By Editorial Team
The music industry, like many, is on a digital transformation journey. Unable to give live performances or travel to collaborate during the pandemic, musicians had to find new ways of reaching their audience.
Live streaming concerts, virtual events and online music lessons all became the norm and this hybrid world is set to continue as consumers become increasingly used to accessing content from anywhere and technologies such as holograms develop.
Elk Audio have been quick to respond to this changing environment. Initially developing an operating system that minimises latency in audio systems, the Swedish audio technology company has now branched into other services such as Elk LIVE.
Designed to make it easier for musicians to play remotely together, Elk LIVE powers remote collaboration from even greater distances.
The ambition? To create new ways to bridge the gap between musicians and technology, changing how we learn, create, record and share music. Co-Founder and Director, Raffaele Curci tells us more.
1. With the initial goal of making instruments smart, what lead you to expand into supporting remote production and collaboration through the launch of Elk LIVE?
The goal was to create the possibility for musicians to play together, through an audio platform.
We wanted to support new behaviours and use cases. For example, musicians being able to rehearse more frequently or to compose and create music remotely, and even create “live” content from multiple locations for their fan base.
The COVID-19 pandemic and resulting mainstream demand for remote collaboration tools and services confirmed the need for such services, but the challenges remained around connectivity.
Any lag time, known in the tech world as latency, means that musicians struggle to keep on the same beat.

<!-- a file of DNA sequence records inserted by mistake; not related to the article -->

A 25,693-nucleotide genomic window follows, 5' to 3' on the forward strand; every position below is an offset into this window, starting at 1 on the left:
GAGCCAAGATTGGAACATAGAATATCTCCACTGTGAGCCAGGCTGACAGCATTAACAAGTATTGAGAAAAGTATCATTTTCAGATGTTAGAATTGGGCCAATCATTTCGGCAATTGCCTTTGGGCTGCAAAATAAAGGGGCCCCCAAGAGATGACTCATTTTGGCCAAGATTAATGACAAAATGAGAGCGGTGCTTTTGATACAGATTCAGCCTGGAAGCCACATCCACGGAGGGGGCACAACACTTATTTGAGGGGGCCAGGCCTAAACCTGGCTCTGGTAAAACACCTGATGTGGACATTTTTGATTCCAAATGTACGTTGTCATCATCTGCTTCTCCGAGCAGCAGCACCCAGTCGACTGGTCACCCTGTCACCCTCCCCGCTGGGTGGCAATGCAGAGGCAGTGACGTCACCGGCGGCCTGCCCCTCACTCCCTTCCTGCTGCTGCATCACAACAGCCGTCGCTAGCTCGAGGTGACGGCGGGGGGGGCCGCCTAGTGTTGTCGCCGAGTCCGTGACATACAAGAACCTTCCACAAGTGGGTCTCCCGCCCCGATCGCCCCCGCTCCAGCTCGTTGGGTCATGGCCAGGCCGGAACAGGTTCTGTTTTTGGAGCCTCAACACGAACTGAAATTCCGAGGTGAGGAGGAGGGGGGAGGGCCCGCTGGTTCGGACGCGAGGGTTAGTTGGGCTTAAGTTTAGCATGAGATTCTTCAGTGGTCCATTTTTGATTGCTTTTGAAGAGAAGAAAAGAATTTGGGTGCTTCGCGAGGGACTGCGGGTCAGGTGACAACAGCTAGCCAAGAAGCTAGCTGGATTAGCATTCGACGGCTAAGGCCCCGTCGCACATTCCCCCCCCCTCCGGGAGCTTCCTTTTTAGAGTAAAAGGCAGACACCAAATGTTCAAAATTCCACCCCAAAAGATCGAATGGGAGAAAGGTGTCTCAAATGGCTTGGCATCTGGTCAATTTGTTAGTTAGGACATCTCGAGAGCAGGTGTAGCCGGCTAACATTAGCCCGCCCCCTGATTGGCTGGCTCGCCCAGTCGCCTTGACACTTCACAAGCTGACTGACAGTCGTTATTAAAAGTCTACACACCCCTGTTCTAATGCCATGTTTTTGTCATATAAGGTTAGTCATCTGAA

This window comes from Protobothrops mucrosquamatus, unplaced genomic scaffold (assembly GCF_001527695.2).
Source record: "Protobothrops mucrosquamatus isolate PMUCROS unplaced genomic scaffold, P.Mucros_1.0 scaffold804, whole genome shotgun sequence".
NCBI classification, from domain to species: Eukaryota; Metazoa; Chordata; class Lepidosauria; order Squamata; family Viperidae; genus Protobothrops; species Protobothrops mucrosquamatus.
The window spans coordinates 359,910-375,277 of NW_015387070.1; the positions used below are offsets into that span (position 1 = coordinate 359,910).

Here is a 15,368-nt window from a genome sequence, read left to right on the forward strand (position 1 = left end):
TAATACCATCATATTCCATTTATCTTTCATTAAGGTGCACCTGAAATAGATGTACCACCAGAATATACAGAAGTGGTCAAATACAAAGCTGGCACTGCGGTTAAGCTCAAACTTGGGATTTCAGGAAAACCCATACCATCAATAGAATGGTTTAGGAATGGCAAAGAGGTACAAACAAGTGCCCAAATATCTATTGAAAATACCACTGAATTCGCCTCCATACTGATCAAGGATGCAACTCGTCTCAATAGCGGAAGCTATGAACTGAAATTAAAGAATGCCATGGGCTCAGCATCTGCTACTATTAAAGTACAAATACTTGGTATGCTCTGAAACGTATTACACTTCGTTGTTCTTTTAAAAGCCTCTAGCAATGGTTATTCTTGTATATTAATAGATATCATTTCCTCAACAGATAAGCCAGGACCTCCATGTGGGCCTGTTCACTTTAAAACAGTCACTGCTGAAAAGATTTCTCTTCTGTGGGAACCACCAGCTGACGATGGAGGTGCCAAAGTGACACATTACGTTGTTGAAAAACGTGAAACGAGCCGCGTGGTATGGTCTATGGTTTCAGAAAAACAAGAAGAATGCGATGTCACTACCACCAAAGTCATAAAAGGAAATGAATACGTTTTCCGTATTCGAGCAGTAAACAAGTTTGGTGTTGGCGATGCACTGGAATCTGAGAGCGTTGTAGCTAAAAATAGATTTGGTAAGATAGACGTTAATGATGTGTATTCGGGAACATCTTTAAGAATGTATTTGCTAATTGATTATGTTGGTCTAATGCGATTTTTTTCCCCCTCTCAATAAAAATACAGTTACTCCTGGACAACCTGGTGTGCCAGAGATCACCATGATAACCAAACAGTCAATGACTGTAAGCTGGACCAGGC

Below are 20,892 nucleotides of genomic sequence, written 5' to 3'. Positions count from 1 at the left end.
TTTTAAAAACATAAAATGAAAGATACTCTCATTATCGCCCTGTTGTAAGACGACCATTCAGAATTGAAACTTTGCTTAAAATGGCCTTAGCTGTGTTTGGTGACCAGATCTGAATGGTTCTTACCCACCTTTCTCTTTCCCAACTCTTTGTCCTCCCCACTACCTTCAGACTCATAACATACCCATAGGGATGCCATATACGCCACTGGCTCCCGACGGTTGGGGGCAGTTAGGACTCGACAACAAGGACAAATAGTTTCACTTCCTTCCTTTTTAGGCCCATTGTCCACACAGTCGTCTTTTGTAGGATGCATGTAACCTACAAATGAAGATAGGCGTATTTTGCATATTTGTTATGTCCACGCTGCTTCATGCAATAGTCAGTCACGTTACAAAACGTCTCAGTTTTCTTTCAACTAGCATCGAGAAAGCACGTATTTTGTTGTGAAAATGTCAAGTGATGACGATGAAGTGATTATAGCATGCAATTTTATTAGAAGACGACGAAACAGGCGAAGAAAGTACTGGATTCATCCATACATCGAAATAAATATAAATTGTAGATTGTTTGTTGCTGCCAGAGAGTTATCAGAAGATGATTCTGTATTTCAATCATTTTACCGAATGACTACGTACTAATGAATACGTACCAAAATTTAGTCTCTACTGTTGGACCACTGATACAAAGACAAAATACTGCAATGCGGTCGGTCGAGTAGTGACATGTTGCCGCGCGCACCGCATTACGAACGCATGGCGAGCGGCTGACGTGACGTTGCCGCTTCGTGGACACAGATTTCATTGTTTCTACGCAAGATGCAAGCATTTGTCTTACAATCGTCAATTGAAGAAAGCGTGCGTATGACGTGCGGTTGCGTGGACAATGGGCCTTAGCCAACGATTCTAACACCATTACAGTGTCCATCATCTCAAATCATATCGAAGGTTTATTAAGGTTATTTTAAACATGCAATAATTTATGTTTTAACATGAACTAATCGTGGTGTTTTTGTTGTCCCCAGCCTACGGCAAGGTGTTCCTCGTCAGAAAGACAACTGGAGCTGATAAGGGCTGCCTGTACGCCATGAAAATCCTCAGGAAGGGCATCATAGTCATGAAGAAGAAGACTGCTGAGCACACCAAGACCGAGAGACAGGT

Elk LIVE gets around that problem by using the company’s purpose-built operating system, ensuring any delays are minimal, but we see its potential growing as 5G mobile networks become more widely available.
2. Is that why we began to work together?
Yes. In 2018, we began working with Ericsson on optimising Elk Audio’s low-latency capabilities via 5G. The collaboration led to working with Vodafone and resulted in ground-breaking proof of concepts.
3. How did the performance in Germany come about and what were the results?
Due to our pre-existing relationship with both Vodafone and AWS, we became aware of their joint Edge Computing services and suggested we test our Elk LIVE solution on it.
The aim was to showcase that a real-time multi-location music performance was possible in any location covered by Vodafone’s 5G connectivity – the results were fantastic! We managed to connect performances from across different cities in Germany.
The combination of 5G and Edge, with Elk LIVE’s low-latency architecture, resulted in measured latencies below 20ms. That is the same as two musicians playing about 3 meters away from each other. This was a massive performance improvement from 4G.
4. Why do you believe 5G can provide real value to the music industry?
We believe that the main value added by 5G for the music industry - as soon as fully deployed - will be the real-time interaction and, as a result, new business models will be founded.
Today, some fans support their favourite artists by paying a Patreon subscription, we believe that a constant and relevant real-time interaction between the artists and their fan base could lead to new membership subscriptions in the future.
As Spotify’s CEO, Daniel Ek, recently said, it’s “not enough” for artists to release albums “every 3-4 years”.
What if artists could easily stream new content on the fly? What if they could invite guest artists to join a jam session at any time or launch a contest for fans to sing and play live in real-time with them?
We believe that in the long run these types of ‘services’ could become new substantial revenue streams for artists and the music industry, and they are only possible if you have reliable and resilient mobile connection.
Looking at music education, we also see a great opportunity.
Future generations of connected smart instruments and real-time audio remote collaboration services - boosted by 5G and Edge Computing - can allow schools to enroll students and teachers from across regions, as less frequent commuting is needed, providing remote lessons and better using the spaces at their disposal.
This will truly help bridge the gap in education and bring the joy of music to all.
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